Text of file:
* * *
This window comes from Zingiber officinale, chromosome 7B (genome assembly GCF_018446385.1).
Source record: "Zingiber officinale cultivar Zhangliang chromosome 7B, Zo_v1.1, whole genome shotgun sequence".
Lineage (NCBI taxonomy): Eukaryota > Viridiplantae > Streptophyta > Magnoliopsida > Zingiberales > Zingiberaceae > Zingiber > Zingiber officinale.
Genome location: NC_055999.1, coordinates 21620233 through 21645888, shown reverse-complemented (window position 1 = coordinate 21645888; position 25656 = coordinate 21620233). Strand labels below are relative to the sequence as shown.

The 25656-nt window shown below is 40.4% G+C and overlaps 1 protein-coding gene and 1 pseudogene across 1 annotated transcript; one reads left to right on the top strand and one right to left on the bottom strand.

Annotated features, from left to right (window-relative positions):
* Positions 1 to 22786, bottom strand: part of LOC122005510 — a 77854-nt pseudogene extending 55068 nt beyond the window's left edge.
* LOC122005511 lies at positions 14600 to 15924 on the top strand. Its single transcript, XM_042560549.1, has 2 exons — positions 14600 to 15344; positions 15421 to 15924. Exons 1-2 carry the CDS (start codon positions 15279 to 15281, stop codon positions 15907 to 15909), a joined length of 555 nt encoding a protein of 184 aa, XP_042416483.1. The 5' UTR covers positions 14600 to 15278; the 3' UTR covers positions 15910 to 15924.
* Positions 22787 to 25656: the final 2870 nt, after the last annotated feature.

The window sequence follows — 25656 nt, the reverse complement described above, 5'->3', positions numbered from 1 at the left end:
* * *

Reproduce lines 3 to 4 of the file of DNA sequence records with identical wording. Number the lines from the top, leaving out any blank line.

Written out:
Lineage (NCBI taxonomy): Eukaryota > Viridiplantae > Streptophyta > Magnoliopsida > Zingiberales > Zingiberaceae > Zingiber > Zingiber officinale.
Genome location: NC_055999.1, coordinates 21620233 through 21645888, shown reverse-complemented (window position 1 = coordinate 21645888; position 25656 = coordinate 21620233). Strand labels below are relative to the sequence as shown.